Monday, 24 September 2012
Pickles says “Sue the Council” !
I missed Pickles’ performance on BBC’s Sunday Politics Show yesterday, but I nearly fell off my chair laughing when I read that he had advised disappointed would-be conservatory builders to sue their local councils if they prevent them from building their longed-for extensions by making an Article 4 Direction.
Uncle Eric doesn’t seem to be aware that it is a very well established principle of public policy, which is rigorously enforced by the courts, that local planning authorities cannot be sued for the manner in which they use their development management powers. As a planning lawyer, I quite frequently hear people who have been thoroughly messed about by a local planning authority declare that they are “going to sue the council for this”. I just have to explain patiently to them that they can’t.
Actually, I think I know what Pickles had in mind. If an Article 4 Direction is made which removes certain permitted development rights from a property, a person who then makes a planning application for a development which would have been permitted development in the absence of the Article 4 direction has a right to compensation if that planning permission is refused. However, the right to claim compensation is hedged around with certain restrictions. First, compensation can only be claimed if the planning application is made within 12 months from the date when the Article 4 Direction takes effect. Secondly, the local planning authority can avoid having to pay compensation altogether if they give 12 months’ notice before the Article 4 Direction comes into force.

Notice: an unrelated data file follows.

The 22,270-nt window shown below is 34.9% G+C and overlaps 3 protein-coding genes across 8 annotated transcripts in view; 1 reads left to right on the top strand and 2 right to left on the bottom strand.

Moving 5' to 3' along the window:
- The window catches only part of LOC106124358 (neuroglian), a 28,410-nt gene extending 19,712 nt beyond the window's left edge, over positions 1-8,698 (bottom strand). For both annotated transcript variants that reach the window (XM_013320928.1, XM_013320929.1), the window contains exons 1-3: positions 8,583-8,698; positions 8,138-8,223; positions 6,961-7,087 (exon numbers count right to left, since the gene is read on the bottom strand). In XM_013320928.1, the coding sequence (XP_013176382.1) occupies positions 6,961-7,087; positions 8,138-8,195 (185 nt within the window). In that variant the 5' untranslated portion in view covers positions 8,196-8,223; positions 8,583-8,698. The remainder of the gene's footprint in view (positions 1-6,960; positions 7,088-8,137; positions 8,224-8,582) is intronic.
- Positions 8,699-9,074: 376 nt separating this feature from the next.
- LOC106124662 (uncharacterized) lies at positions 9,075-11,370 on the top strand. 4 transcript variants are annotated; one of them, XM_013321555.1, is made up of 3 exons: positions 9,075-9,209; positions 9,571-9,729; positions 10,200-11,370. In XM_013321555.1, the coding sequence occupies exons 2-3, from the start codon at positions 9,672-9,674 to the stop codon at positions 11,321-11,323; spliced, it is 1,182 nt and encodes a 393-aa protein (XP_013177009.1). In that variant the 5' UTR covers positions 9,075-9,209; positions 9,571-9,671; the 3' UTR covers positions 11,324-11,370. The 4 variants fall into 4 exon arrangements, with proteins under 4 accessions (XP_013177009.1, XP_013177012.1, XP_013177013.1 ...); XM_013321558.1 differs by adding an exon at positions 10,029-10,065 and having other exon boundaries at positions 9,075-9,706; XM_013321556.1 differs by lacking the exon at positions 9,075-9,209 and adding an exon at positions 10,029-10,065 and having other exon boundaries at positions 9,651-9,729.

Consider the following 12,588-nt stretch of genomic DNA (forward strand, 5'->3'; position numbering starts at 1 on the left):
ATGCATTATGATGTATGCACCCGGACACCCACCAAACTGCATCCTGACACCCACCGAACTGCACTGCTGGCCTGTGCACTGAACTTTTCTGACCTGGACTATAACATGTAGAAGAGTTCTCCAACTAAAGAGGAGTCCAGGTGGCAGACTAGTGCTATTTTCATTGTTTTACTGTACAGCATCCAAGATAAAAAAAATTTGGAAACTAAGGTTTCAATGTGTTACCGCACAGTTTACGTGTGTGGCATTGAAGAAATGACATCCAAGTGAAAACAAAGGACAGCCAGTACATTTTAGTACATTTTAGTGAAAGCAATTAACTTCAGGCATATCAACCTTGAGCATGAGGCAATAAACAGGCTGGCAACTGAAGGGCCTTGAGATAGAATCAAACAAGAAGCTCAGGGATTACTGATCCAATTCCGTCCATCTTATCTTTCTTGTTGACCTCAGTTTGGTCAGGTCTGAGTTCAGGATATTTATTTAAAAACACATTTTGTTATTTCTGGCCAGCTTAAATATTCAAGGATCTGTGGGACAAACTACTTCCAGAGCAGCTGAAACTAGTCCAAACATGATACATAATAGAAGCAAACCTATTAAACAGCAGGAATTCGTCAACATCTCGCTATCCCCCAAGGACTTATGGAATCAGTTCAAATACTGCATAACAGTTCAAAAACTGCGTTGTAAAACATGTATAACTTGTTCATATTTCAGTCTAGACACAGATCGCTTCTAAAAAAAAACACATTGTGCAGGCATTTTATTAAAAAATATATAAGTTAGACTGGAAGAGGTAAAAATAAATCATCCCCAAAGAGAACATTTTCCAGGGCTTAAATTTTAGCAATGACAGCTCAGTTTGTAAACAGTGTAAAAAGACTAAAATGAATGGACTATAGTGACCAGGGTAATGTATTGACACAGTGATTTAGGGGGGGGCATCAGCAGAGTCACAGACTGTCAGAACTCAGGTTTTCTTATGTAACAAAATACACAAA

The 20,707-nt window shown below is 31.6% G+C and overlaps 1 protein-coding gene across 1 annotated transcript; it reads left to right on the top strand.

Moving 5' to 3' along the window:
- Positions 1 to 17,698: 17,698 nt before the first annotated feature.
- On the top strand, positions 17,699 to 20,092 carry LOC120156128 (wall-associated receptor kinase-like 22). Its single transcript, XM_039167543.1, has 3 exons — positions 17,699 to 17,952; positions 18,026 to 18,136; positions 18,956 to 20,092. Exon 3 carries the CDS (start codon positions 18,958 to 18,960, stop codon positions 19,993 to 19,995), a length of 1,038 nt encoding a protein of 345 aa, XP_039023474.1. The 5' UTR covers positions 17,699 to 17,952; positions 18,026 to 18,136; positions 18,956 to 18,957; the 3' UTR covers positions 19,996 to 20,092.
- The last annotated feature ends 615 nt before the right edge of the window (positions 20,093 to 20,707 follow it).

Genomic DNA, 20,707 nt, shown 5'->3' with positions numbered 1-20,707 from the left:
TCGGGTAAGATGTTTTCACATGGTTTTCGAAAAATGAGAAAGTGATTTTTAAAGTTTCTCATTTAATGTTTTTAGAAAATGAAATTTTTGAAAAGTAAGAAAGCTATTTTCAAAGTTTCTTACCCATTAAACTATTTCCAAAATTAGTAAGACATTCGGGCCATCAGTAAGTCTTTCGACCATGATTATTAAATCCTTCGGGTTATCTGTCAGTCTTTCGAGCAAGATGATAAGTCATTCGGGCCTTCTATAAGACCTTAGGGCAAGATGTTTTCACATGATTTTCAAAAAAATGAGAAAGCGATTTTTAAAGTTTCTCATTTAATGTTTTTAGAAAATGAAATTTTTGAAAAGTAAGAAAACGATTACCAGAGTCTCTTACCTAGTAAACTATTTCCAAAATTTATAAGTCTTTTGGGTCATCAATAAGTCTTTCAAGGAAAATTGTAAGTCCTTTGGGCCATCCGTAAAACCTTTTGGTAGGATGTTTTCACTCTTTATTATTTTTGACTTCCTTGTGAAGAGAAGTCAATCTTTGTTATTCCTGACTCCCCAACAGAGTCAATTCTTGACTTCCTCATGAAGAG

Another point to be borne in mind is that the amount of compensation that can be recovered may not be all that great. The measure of compensation is the capital value the property would have had if the planning permission had been granted, compared with the capital value of the property without the permission. In the case of the sort of extensions we are talking about, the difference might not amount to very much. The compensation does not include any element for the expenses incurred by the applicant in attempting to obtain planning permission or for any other consequential losses, and certainly nothing for wounded feelings, hurt pride and general annoyance.
Officers of Richmond LBC were recently told by their elected members to go through the planning laws with a fine tooth comb to find a way of avoiding enlarged extensions being built in their area. In fact they won’t have had to look very far. If local planning authorities really don’t like the idea of an amended General Permitted Development Order allowing significantly larger extensions over the next few years, then there is nothing to stop them making Article 4 Directions, whether Uncle Eric likes it or not. The risk of having to pay compensation to disappointed home owners deprived of their opportunity to build conservatories and other extensions is a factor which they may have to take into account. This may deter some authorities from making Article 4 Directions, but others may think it a risk worth taking.
© MARTIN H GOODALL